In 2000, around the time the mobile revolution was taking off, the average human attention span was 12 seconds, according to a report from Microsoft. By 2015, with smart phones about to outnumber the planet’s human occupants, the average attention span was just eight seconds. Even the average goldfish supposedly has a longer attention span and manages to focus on whatever catches its interest for nine whole seconds.
We are all clearly distracted by the sheer volume of content that we can access on mobile devices at any time of day or night. As more and more distracting content becomes available, attention spans can only become shorter.
But it’s not only our ability to concentrate on anything for long stretches of time that is in decline. The shelf life of skills is also shrinking as artificial intelligence and other emerging technologies create demand for new skills.
For learning and development professionals, these trends mean that speed is, more than ever, of the essence. As a recent article put it: “The key trends for 2018 reflect the challenge and opportunity for training professionals to develop learning experiences that enable learners to reach proficiency in the shortest amount of time.”
So how can L&D teams rise to this challenge and engage distracted, time poor learners? Research by Raytheon Professional Services (RPS) provides compelling evidence that micro-learning is a big part of the solution.
Micro-learning delivers content in “bite-sized” chunks that can be easily digested even by learners with the shortest attention spans. Short learning nuggets engage learners by giving them the exact information they need when they need it, and enables them to learn on the go. The RPS research shows that this way of learning improves focus and supports long-term retention by a massive 80%.
Employees, who by one estimate currently spend less than 25 minutes a week learning, appear to appreciate these advantages. More than half (58%) of those surveyed by Raytheon Professional Services said they would spend more time learning if content were broken up into shorter modules.
An additional benefit for organisations is that micro-learning modules can be produced at short notice. This allows learning to keep up with the speed of change and ensures that organisations don’t waste precious resources developing know-how and skills that no longer support business objectives.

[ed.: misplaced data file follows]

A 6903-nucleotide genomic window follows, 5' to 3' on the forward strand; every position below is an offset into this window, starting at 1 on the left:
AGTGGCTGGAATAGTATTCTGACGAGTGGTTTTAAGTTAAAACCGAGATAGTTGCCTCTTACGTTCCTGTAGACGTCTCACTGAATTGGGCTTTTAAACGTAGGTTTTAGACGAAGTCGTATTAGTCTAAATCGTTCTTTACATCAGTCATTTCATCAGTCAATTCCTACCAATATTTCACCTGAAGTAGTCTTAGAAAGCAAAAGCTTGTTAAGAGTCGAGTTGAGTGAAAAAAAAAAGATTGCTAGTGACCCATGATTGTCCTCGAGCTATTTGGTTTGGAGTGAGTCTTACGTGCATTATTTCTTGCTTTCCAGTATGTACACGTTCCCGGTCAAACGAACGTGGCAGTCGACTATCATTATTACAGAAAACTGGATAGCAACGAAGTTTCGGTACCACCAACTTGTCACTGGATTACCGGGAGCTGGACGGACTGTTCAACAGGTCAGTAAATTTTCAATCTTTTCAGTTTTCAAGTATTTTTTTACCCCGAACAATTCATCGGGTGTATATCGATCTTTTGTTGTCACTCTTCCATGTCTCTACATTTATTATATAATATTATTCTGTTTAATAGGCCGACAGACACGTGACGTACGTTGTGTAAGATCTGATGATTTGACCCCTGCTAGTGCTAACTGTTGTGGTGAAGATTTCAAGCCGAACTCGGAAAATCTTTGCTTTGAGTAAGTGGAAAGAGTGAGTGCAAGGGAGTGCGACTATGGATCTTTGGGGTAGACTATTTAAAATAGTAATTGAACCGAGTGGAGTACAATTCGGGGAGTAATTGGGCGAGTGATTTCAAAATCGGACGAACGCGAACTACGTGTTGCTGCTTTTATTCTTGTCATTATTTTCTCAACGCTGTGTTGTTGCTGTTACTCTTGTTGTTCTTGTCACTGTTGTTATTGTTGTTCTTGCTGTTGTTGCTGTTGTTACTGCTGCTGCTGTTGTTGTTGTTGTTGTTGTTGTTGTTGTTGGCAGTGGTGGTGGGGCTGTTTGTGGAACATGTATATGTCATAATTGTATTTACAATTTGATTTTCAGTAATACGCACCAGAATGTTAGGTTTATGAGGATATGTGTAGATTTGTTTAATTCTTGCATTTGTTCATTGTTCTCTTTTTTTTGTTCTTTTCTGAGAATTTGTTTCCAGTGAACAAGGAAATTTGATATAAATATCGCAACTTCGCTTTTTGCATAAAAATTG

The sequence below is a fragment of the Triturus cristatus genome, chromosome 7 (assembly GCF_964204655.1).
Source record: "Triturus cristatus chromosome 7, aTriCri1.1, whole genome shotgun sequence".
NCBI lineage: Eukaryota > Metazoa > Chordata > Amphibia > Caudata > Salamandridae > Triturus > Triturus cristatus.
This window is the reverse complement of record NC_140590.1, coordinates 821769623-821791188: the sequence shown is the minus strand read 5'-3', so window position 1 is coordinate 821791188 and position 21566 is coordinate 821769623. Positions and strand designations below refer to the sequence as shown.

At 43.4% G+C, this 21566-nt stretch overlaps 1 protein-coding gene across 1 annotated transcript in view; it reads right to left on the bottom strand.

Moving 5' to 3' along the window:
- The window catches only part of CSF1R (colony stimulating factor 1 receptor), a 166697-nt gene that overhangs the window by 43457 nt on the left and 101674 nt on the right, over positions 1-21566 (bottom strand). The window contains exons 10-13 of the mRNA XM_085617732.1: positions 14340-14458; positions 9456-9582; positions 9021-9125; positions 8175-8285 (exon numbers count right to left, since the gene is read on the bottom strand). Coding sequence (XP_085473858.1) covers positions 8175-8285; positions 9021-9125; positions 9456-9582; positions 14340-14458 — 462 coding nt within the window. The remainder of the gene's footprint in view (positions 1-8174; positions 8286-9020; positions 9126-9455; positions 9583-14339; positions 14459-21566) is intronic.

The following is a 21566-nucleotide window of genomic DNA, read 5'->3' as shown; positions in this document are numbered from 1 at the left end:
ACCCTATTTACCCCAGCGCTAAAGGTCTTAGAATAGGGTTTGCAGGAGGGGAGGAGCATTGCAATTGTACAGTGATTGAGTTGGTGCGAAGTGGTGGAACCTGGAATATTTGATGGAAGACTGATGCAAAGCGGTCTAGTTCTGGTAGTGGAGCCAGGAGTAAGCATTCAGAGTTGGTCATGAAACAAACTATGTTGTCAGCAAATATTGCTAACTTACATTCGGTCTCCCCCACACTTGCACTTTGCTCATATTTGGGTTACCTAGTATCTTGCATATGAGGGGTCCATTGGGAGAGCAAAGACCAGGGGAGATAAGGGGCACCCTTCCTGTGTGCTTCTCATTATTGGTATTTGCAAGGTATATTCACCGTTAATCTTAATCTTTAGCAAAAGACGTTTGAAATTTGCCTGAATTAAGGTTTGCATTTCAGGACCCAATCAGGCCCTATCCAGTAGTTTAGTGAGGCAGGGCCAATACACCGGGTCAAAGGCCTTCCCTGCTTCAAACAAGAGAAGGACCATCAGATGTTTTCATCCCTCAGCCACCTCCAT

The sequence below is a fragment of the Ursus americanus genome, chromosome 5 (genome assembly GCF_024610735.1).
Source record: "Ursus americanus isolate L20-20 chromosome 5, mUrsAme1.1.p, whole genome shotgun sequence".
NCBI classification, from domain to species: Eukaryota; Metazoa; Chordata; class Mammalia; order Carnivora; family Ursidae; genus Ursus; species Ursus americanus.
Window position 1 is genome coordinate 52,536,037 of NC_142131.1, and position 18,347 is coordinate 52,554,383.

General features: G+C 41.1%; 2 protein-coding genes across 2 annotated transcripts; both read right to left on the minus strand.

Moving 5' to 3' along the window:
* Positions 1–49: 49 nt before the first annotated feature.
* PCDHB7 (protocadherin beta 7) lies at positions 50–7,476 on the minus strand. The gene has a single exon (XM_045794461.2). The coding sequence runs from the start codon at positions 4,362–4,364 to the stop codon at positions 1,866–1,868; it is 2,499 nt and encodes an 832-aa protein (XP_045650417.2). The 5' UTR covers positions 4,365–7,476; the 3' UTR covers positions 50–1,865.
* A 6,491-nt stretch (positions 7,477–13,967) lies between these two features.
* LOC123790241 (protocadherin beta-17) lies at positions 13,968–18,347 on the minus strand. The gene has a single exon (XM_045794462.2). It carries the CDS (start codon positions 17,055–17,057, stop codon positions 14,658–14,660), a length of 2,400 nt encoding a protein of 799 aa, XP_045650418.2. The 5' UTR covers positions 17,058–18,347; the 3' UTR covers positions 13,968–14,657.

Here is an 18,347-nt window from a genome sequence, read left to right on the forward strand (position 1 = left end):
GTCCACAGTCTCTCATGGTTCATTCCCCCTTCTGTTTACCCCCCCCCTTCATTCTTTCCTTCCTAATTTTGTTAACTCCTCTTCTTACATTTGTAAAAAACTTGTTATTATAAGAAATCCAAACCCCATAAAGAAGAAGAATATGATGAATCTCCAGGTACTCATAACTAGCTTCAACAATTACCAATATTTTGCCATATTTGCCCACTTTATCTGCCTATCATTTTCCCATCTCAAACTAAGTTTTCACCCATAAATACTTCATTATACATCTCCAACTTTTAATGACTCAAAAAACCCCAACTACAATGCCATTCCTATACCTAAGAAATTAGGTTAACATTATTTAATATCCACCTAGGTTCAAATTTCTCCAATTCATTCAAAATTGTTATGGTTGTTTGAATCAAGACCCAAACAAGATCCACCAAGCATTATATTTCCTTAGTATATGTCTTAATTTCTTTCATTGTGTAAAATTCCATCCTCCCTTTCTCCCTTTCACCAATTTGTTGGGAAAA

Tailoring content to individual needs
Micro-learning is also easier to tailor to the needs of individual learners and their organisations than conventional learning. Instead of offering everyone in a team the same learning content, a portfolio of micro-learning modules assembled for a particular learner will build on that person’s existing knowledge and skills. This approach has been shown to help learners pro-actively apply what they have learnt to their jobs.
But organisations need to think carefully about how they use micro-learning. “Both our research and our direct experience of working with clients suggest that micro-learning should not be used as a stand-alone learning vehicle,” says Mark Oliver, Managing Director EMEA, Raytheon Professional Services.
“Micro-learning is most likely to bring about real behavioural change if it is used to supplement and reinforce learning that has been delivered in other ways. We know that 90% of learning is forgotten after the first week if it’s not reinforced, so it’s important to use tools that help employees retain what they have learnt. Micro-learning is one of the most effective of these tools.” Micro-learning, in other words, can be a game-changer – but only if it’s done right.
Micro-learning is among the topics that will be covered at the 6th annual Raytheon Symposium “Enabling Learning for Maximum Impact” which takes place on 13th September in London and 19th September in Munich. For more information about the symposium, visit www.corporate-leaders.com/go/raytheon-symposium-2018.